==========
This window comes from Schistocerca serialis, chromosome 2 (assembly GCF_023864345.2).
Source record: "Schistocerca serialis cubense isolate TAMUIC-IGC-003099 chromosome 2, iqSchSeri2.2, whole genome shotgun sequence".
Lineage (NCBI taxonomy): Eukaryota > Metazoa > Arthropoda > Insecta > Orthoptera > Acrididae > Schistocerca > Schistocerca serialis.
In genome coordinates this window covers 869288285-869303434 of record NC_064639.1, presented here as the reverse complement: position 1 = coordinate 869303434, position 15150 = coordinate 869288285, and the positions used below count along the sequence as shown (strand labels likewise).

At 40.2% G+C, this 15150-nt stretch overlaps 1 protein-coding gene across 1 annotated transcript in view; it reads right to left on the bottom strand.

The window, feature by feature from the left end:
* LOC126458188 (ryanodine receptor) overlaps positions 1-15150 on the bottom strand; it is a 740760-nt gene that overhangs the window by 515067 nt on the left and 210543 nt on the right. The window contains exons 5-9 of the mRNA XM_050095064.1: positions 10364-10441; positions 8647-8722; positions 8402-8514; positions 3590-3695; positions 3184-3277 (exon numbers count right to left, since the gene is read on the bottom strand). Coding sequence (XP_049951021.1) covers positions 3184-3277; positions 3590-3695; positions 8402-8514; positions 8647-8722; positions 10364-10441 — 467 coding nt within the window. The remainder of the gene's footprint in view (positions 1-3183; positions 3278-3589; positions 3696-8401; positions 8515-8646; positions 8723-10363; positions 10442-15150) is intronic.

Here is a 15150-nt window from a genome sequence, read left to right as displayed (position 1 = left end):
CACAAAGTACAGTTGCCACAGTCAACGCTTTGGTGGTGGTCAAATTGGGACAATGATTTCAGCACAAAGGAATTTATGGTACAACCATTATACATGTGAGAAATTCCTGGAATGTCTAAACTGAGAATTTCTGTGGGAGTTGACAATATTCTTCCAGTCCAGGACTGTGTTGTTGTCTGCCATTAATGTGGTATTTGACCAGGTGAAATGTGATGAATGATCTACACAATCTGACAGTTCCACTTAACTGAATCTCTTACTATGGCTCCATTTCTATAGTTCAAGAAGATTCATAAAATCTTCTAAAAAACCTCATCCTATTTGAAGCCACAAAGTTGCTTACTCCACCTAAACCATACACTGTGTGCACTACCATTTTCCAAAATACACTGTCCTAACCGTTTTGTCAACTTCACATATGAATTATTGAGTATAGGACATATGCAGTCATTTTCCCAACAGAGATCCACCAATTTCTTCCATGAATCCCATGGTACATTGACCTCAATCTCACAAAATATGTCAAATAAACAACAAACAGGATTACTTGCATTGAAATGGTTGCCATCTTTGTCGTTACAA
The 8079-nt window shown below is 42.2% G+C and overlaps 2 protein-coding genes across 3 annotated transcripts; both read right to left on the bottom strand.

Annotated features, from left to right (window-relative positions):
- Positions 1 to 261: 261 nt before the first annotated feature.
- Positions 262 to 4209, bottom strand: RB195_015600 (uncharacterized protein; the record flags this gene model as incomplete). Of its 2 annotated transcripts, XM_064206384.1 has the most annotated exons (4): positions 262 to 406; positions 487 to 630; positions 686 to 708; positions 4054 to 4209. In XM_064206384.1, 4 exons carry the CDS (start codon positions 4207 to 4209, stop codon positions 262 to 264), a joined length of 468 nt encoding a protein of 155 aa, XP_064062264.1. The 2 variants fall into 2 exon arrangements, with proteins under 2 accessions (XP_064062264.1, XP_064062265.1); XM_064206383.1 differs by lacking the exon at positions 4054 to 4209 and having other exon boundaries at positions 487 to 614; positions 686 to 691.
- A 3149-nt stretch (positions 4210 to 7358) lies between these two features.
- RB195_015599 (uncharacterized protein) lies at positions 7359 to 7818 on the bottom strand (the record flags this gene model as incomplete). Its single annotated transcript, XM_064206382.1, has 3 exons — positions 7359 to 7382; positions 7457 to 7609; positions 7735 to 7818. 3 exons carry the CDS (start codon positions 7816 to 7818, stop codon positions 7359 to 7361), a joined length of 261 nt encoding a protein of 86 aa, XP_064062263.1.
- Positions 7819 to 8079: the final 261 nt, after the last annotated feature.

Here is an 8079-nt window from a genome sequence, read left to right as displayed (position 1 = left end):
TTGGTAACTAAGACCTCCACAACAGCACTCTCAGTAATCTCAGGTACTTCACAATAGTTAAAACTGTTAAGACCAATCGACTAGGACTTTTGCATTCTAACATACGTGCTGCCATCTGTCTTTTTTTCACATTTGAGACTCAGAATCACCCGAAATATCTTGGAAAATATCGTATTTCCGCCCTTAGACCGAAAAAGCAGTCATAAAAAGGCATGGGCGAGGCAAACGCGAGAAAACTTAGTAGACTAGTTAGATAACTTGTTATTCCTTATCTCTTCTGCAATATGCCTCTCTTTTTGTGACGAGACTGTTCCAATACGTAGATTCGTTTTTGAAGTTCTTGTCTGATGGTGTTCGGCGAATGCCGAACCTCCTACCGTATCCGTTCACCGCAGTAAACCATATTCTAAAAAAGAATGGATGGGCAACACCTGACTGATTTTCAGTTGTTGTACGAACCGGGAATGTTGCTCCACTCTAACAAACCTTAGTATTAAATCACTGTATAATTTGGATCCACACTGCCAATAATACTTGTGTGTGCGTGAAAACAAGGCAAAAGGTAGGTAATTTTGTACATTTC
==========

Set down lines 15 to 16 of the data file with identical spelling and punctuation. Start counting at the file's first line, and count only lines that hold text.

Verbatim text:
- RB195_015599 (uncharacterized protein) lies at positions 7359 to 7818 on the bottom strand (the record flags this gene model as incomplete). Its single annotated transcript, XM_064206382.1, has 3 exons — positions 7359 to 7382; positions 7457 to 7609; positions 7735 to 7818. 3 exons carry the CDS (start codon positions 7816 to 7818, stop codon positions 7359 to 7361), a joined length of 261 nt encoding a protein of 86 aa, XP_064062263.1.
- Positions 7819 to 8079: the final 261 nt, after the last annotated feature.